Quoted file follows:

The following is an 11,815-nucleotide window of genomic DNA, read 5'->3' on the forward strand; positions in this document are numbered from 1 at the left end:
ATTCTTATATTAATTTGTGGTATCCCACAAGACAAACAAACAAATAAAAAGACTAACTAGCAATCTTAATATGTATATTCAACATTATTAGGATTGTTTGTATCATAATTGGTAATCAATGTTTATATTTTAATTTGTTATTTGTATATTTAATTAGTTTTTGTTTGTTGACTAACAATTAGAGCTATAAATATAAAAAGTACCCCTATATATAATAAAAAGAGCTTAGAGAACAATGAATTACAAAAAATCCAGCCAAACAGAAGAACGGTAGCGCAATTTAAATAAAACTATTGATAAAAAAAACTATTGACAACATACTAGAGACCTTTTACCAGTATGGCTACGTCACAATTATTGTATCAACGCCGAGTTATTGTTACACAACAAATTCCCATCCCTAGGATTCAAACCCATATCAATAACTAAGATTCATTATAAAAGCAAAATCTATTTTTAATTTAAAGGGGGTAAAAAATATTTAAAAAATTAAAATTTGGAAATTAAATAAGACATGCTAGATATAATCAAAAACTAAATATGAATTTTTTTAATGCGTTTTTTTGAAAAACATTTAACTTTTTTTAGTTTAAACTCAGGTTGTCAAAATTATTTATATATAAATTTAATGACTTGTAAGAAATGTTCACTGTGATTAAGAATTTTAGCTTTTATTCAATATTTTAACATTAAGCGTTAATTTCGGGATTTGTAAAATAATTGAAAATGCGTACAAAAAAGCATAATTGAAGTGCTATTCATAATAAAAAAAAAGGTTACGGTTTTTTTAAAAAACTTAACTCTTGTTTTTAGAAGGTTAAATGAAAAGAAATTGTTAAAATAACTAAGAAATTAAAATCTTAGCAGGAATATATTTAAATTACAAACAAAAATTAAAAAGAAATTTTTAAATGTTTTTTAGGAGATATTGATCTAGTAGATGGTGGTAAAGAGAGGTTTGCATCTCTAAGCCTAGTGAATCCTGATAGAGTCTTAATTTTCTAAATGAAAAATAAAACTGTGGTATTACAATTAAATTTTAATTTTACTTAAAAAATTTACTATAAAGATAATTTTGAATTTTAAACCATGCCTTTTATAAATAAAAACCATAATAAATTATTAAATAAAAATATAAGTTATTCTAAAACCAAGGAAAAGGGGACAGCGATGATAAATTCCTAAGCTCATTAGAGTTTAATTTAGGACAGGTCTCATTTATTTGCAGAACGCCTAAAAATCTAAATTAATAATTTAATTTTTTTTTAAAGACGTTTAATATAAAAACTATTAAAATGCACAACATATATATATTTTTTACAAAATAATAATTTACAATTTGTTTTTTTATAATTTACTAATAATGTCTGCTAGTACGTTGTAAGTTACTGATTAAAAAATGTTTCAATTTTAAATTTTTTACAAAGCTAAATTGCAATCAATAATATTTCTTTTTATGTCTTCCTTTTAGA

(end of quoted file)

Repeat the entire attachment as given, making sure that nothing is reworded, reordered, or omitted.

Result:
The following is an 11,815-nucleotide window of genomic DNA, read 5'->3' on the forward strand; positions in this document are numbered from 1 at the left end:
ATTCTTATATTAATTTGTGGTATCCCACAAGACAAACAAACAAATAAAAAGACTAACTAGCAATCTTAATATGTATATTCAACATTATTAGGATTGTTTGTATCATAATTGGTAATCAATGTTTATATTTTAATTTGTTATTTGTATATTTAATTAGTTTTTGTTTGTTGACTAACAATTAGAGCTATAAATATAAAAAGTACCCCTATATATAATAAAAAGAGCTTAGAGAACAATGAATTACAAAAAATCCAGCCAAACAGAAGAACGGTAGCGCAATTTAAATAAAACTATTGATAAAAAAAACTATTGACAACATACTAGAGACCTTTTACCAGTATGGCTACGTCACAATTATTGTATCAACGCCGAGTTATTGTTACACAACAAATTCCCATCCCTAGGATTCAAACCCATATCAATAACTAAGATTCATTATAAAAGCAAAATCTATTTTTAATTTAAAGGGGGTAAAAAATATTTAAAAAATTAAAATTTGGAAATTAAATAAGACATGCTAGATATAATCAAAAACTAAATATGAATTTTTTTAATGCGTTTTTTTGAAAAACATTTAACTTTTTTTAGTTTAAACTCAGGTTGTCAAAATTATTTATATATAAATTTAATGACTTGTAAGAAATGTTCACTGTGATTAAGAATTTTAGCTTTTATTCAATATTTTAACATTAAGCGTTAATTTCGGGATTTGTAAAATAATTGAAAATGCGTACAAAAAAGCATAATTGAAGTGCTATTCATAATAAAAAAAAAGGTTACGGTTTTTTTAAAAAACTTAACTCTTGTTTTTAGAAGGTTAAATGAAAAGAAATTGTTAAAATAACTAAGAAATTAAAATCTTAGCAGGAATATATTTAAATTACAAACAAAAATTAAAAAGAAATTTTTAAATGTTTTTTAGGAGATATTGATCTAGTAGATGGTGGTAAAGAGAGGTTTGCATCTCTAAGCCTAGTGAATCCTGATAGAGTCTTAATTTTCTAAATGAAAAATAAAACTGTGGTATTACAATTAAATTTTAATTTTACTTAAAAAATTTACTATAAAGATAATTTTGAATTTTAAACCATGCCTTTTATAAATAAAAACCATAATAAATTATTAAATAAAAATATAAGTTATTCTAAAACCAAGGAAAAGGGGACAGCGATGATAAATTCCTAAGCTCATTAGAGTTTAATTTAGGACAGGTCTCATTTATTTGCAGAACGCCTAAAAATCTAAATTAATAATTTAATTTTTTTTTAAAGACGTTTAATATAAAAACTATTAAAATGCACAACATATATATATTTTTTACAAAATAATAATTTACAATTTGTTTTTTTATAATTTACTAATAATGTCTGCTAGTACGTTGTAAGTTACTGATTAAAAAATGTTTCAATTTTAAATTTTTTACAAAGCTAAATTGCAATCAATAATATTTCTTTTTATGTCTTCCTTTTAGA